Venice sinks under the weight of high taxes, low growth

Piazza San Marco in Venice, Italy.
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Piazza San Marco in Venice, Italy.

Venice, the historic Renaissance Italian hub, is sinking in more ways than one.

The city's Osteria Do Mori is one of the oldest drinking establishments in the world. Founded in 1462, and said to be a favorite haunt of the legendary lover Giacomo Casanova, this tiny wine bar has been a center for Venetian gossip ever since. The gossip on the morning I visited, however, was decidedly gloomy.

A 30-something attorney who had grown up in this neighborhood just a stone's throw from the Rialto Bridge told me he had left his home town and moved to Stockholm. What was the problem?

"There is no work for a lawyer in Venice," the attorney said. "No work for anyone unless you are in the tourist business."

Crimea, Venice votes on breakaway
Crimea, Venice votes on breakaway   

A man standing next to him—a bartender—agreed. Aside from the lack of job opportunities, he bitterly complained about high taxes: "80 percent of my income goes to paying some kind of tax or another." Taxes, and the high price of everything, has dramatically cut the number of locals he sees.

It certainly is expensive here. Although my first visit was back in 1972 (when virtually everything was cheaper), prices have climbed notably in the last five years. The introduction of the euro in 1999 has made price hikes more acute.

You can see it in the bacaros, the many wine bars that dot the canals here: a small glass of local white wine could run as high as 3 euros or more (about $4). Throw in a second glass and a small plate of cicchetti (local tapas) for another $10 to $12, and a dip into the bar is now a $20 proposition. That can be a lot if you are a working in a local shop and used to stepping out for 15 minutes.

And these are the cheap places.

There's also the matter of the cost of housing. One woman working as a hotel receptionist told me that her 300-square foot apartment in a decidedly un-hip part of town was 800 euros a month (about $1,100). That is close to $40 a square foot a month, about the price per square foot for many New York apartments.

It gets even worse if you are a shopkeeper, bar owner, or restaurateur. The owner of one of the finest small restaurants in the city, with no more than 50 seats, told me his rent was 18,000 euros (about $25,000) a month. That's $800 a day in rent, or more than $15 a person, assuming the restaurant was full and there was only one seating.

And on the night we were here, there were only 10 other people in the place. And that is not unusual. A woman who ran a small cafe on he Grand Canal, a short walk from St. Mark, said her rent was 10,000 euros a month (almost $14,000, or $450 a day).

You have to sell an awful lot of espresso to cover $450 a day. Little wonder that rumors are rife about Chinese buying up shops. An outraged article published recently in the Venice Times highlighted how traditional Venetian mask makers were now being put out of business by cheap imports from China. Seems like all those beautiful Carnivale masks are not even made here any more.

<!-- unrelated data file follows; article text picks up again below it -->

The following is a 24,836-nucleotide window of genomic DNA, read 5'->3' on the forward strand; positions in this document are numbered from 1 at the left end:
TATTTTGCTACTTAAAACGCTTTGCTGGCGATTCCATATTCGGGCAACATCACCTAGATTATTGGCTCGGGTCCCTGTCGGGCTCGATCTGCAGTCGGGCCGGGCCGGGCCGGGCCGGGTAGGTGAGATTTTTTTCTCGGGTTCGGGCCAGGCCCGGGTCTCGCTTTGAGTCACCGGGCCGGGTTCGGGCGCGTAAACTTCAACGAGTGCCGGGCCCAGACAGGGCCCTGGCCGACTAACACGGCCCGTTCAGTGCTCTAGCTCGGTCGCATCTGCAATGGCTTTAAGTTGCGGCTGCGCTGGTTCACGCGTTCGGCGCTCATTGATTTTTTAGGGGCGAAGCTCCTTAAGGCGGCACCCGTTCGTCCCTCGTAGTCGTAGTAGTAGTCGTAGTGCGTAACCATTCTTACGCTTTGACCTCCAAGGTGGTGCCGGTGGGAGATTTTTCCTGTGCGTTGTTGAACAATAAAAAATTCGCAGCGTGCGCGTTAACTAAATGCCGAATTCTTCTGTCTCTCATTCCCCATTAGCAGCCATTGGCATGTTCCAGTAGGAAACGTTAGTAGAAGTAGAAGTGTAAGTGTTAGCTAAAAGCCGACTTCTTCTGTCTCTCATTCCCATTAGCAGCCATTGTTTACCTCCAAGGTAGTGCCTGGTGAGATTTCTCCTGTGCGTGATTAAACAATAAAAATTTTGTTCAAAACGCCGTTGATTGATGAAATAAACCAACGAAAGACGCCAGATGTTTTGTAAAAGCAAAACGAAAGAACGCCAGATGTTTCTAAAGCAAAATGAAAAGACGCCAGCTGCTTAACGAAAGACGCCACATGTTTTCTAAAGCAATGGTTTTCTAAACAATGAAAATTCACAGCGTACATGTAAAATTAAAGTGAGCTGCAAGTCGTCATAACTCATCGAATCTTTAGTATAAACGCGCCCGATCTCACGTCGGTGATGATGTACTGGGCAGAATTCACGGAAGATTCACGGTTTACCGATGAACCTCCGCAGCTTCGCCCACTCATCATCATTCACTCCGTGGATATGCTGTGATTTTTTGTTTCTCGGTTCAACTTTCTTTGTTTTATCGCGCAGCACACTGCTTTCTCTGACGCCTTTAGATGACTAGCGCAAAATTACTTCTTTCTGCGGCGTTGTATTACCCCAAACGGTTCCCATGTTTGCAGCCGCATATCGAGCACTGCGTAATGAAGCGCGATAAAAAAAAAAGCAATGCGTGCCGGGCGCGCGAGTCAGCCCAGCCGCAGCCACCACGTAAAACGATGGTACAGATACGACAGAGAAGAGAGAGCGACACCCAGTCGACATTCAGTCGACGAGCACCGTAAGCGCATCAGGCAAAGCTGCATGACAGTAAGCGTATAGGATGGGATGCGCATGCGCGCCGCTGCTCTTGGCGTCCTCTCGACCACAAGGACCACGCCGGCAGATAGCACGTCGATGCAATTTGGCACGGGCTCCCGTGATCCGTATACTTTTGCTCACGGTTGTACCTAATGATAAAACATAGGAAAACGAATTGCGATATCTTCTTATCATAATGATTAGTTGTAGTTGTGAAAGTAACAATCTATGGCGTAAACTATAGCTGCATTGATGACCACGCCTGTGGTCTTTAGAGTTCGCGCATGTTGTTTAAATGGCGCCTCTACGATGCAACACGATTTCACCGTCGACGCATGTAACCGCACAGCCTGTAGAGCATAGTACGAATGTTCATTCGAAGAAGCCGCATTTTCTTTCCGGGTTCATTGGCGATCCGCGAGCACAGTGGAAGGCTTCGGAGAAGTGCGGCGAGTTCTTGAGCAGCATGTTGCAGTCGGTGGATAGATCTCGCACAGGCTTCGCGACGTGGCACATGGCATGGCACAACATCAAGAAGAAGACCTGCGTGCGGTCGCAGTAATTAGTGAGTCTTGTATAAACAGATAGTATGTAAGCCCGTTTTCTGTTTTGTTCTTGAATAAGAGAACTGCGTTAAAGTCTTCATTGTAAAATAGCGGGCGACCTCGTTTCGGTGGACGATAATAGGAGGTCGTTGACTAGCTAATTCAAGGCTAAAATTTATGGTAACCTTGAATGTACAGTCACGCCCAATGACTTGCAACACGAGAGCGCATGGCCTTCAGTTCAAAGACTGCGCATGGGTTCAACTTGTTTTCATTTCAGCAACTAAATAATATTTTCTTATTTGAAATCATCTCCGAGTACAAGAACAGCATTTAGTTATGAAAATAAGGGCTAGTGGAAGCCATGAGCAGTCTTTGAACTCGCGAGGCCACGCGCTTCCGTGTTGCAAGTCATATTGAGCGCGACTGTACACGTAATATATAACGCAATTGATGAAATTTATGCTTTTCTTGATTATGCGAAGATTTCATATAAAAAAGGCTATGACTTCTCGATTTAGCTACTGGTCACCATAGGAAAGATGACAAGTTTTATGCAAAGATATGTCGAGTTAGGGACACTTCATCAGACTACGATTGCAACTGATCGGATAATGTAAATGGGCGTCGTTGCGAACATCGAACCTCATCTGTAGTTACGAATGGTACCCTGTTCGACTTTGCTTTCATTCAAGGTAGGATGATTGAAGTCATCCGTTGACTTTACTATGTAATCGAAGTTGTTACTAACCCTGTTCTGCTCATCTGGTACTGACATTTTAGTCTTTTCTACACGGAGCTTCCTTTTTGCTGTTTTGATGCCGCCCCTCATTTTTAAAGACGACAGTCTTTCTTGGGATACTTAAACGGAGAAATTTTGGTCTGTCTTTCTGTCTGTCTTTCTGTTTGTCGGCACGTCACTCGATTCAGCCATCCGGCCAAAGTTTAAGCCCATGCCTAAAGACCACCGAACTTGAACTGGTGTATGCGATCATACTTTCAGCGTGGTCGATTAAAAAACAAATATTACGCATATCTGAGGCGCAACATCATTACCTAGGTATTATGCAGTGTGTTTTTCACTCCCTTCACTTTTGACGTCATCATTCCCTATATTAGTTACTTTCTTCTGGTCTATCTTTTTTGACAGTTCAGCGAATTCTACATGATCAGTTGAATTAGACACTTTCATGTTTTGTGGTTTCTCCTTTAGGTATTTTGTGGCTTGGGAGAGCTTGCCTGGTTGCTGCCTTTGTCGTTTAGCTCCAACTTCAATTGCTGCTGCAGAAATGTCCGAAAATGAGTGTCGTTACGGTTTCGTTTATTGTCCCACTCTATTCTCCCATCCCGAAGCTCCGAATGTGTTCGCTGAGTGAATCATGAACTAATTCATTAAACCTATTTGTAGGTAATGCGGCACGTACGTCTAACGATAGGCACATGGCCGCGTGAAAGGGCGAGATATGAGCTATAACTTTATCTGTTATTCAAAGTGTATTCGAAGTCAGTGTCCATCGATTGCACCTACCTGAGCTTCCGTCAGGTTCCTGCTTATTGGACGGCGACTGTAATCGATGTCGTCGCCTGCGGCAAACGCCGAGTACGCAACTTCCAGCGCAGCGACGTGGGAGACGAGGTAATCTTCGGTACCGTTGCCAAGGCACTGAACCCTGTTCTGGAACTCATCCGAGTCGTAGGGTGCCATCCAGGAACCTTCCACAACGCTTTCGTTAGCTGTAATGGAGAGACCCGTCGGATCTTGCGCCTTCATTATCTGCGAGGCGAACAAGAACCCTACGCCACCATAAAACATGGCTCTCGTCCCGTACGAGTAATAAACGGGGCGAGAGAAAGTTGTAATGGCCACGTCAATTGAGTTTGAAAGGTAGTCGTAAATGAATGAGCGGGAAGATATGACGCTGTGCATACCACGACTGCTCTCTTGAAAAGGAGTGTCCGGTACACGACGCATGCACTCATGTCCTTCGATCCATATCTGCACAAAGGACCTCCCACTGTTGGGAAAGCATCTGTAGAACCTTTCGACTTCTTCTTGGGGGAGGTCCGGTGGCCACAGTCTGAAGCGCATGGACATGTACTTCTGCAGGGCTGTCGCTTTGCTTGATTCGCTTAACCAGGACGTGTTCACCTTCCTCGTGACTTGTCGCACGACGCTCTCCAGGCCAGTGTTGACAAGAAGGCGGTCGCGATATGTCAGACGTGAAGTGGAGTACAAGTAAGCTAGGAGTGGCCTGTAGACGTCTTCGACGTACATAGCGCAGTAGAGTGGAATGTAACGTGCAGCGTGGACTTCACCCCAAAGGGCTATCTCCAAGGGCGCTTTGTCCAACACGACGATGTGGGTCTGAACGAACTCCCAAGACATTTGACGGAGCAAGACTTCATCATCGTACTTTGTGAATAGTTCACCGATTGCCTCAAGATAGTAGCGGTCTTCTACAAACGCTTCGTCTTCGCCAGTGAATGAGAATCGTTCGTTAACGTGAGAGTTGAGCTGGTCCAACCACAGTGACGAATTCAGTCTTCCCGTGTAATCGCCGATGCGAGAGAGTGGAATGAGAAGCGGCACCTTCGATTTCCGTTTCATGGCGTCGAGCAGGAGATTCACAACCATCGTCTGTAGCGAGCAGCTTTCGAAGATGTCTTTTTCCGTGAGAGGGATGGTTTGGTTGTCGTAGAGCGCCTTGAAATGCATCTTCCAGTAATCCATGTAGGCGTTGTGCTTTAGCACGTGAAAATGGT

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All of this stress might be bearable we're it not for one final fact: business is not great. It's not just the locals drinking less valpolicella (a local wine): to a person I was told that tourists are still coming, but they do not spend nearly as much as they used to. One bartender said business was off 50 percent in the past two years.

Little wonder that Venice, famously sinking, is now also famously shrinking: The population has gone from 120,000 in 1980, to less than 60,000 today.

Venice, of course, has unique issues, but in other ways it is a microcosm of what is happening in the rest of Italy (and indeed, in the whole of Europe, too): high prices, shrinking salaries, no room to advance, too many taxes, too much bureaucracy.

How to deal with all this stress? Some Venetians are dealing with it the way the lawyer I met in Do Mori is dealing with it: they are leaving. A new wave of Italians have abandoned the mother country, not as many as the Great Emigration from the 1890s to the 1920s (which brought my grandfather and grandmother here), but still a wave.

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Among those remaining—and they are still the majority—the most prevalent attitude is a certain fatalism, which has always been endemic to the Italian character but has come into sharper focus in recent years. There's a wonderful Italian word: menfreghista. Loosely translated, it means "a person who doesn't give a damn."

If you have menefreghismo, you live your life, you smoke your cigarettes, you drink your wine and you don't give a hoot about corrupt or inefficient politicians. Dean Martin had menefreghismo, in spades.

In this town, whose origin harks back 1,600 years to a group of frightened Roman citizens fleeing Atilla the Hun, and which has survived numerous outbreaks of disease and invasions by the likes of the Lombards, Byzantines, Austrians, and the Arabs, it's increasingly apparent there are only two choices.

You either leave, or develop your own sense of menefreghismo.

--By CNBC's Bob Pisani

  • Bob Pisani

    A CNBC reporter since 1990, Bob Pisani covers Wall Street from the floor of the New York Stock Exchange.

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